Posts Tagged ‘citizen’

Benjamin FranklinHere is something for consideration concerning the specific provision in Bill S-7, which is scheduled to be voted on April 24, 2013, as described in this legislative summary, that allows for the detention of someone suspected of having information about terrorist activities, who can be jailed for up to 12 months if he/she refuses to testify before a judge.

Canadian Maher Arar was suspected by U.S. officials of being involved in terrorism, and was deported to Syria, despite also being a Canadian citizen, and entering from Canada, and Syria being a designated sponsor of terrorism by the U.S., and known to employ torture.

After he was tortured, our government settled with him in a multi-million dollar settlement and apologized for what had happened.

The American officials were sincere in their judgment, and Canadian officials could be sincere in their judgment about a Canadian citizen or resident being suspected of having information about terrorist activities, and as a result, we could do a serious injustice to one of our own, which can be avoided by not renewing this additional provision, which has served us adequately from 2007 when it expired, until now.

Shame on the Liberals for supporting this measure in 2013. If former Liberal leader, Stephane Dion, did one good thing during his tenure, it was courageously voting against the extension of these un-Canadian provisions. The fact that the 2013 Liberals support these measures justifies their third-place standing in the polls.

The only silver lining I see in this that the provisions are set to expire in five years, just as they were originally in 2001.

At the end of 2011, it looked as if Canada was making a decisive split with American-style post-9/11 anti-freedom policies, as I documented in my article, Championed Canadian political success stories on Radio Liberty with Dr. Stan Monteith, and the recent Supreme Court decision requiring wiretap warrants for obtaining text messages was yet another hopeful sign.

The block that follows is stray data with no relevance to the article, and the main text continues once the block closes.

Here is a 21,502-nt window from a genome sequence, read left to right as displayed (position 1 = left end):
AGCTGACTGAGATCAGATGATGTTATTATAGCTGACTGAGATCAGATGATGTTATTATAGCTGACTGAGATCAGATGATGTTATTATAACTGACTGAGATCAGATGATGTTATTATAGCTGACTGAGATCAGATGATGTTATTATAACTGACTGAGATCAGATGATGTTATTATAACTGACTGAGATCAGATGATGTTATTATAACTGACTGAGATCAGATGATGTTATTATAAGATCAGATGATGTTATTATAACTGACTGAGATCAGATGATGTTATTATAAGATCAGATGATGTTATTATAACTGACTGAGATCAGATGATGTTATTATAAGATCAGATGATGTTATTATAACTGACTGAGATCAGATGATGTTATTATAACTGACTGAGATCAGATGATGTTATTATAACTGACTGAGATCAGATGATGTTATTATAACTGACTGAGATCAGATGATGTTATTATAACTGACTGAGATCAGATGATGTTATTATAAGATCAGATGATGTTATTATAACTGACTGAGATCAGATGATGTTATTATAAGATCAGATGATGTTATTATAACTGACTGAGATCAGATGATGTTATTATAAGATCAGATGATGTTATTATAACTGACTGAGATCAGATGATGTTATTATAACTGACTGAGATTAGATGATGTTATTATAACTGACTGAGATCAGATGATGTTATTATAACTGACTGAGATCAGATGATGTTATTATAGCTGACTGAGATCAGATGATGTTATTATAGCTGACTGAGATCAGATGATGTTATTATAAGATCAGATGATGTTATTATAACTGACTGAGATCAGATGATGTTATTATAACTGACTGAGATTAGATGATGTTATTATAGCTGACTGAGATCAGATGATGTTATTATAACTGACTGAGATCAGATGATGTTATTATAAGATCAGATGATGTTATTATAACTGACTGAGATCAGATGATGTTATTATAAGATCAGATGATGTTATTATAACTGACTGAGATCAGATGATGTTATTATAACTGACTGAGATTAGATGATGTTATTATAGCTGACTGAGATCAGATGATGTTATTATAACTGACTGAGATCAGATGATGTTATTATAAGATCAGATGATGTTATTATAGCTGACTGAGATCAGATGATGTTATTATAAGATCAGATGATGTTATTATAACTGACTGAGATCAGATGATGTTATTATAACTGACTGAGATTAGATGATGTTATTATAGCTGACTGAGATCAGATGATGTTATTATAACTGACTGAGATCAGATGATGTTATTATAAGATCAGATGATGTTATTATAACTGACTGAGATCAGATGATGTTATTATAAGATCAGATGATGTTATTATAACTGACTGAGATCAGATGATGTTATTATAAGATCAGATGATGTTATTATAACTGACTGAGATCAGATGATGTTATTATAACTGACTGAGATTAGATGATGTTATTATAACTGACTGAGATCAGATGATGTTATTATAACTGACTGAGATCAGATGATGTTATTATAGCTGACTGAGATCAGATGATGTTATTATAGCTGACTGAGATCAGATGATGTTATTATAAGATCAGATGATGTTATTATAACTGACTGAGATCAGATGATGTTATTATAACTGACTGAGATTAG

The pendulum had swung too far for some, and with the recent politically-timed arrest of two suspects in an alleged Via Train derailment plot, it had to be re-calibrated so that Canada’s increasing liberty relative to the post-9/11 United States didn’t become too noticeable.

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On the December 9, 2012 episode of Exposing Faux Capitalism with Jason Erb, I interviewed Marc Stevens, voluntaryist, author and radio host.

This was a fascinating interview where he made some compelling arguments as to why there is no such thing as a state in existence anywhere in the world today, and he pointed out the inherent conflict of interest of judges, prosecutors and even defense attorneys, and he has a $5000 challenge to anyone who can prove the existence of a state and citizens of that state.

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The Supreme Court of the United States. Washin...

First off, I fully disclose that I was born in Canada to non-American parents, and therefore am not qualified to be President, and I am willing to prove my credentials with a long-form birth certificate, unlike the current sitting President of the United States.

Contrary to the popular notion that the Founding Fathers were most concerned about an overreaching judiciary, all one needs to do is look at the Constitution that 39 of them signed to see that the qualifications for, and limitations on, the judicial branch, are the most narrow of the three branches of government.

Unlike the President of the United States, Supreme Court Justices aren’t required to be a natural born citizens. Nor for that matter, from a plain reading of the Constitution, are they even required to be U.S. citizens.

While the Constitution clearly places citizenship, residency, and age requirements on Representatives and Senators, no such requirements are specified for Supreme Court Justices.

Nor does the Constitution specify any maximum or minimum number of  Supreme Court Justices, unlike Representatives and Senators.

As one of your Supreme Court Justices, I swear to uphold all of the Constitution, and not just the parts I want to uphold, unlike most candidates for office in the United States.

For insight into my judicial philosophy, please check the archives of my site.

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Arms of Canada

From the elections.ca Handbook for Nomination Contestants, Their Financial Agents and Auditors:

Contribution limits

Any individual who is a Canadian citizen or permanent resident of Canada may make these contributions:

up to $1,000 in total in any calendar year to a particular registered party
up to $1,000 in total in any calendar year to the registered associations, nomination contestants and candidates of a particular registered party
up to $1,000 in total to a candidate for a particular election who does not represent a registered political party
up to $1,000 in total to the contestants in a particular leadership contest

Yet, when it comes to voting requirements, you have to be a Canadian citizen:

You are entitled to vote in federal elections and referendums if you are a Canadian citizen, and will be 18 or older on polling day.

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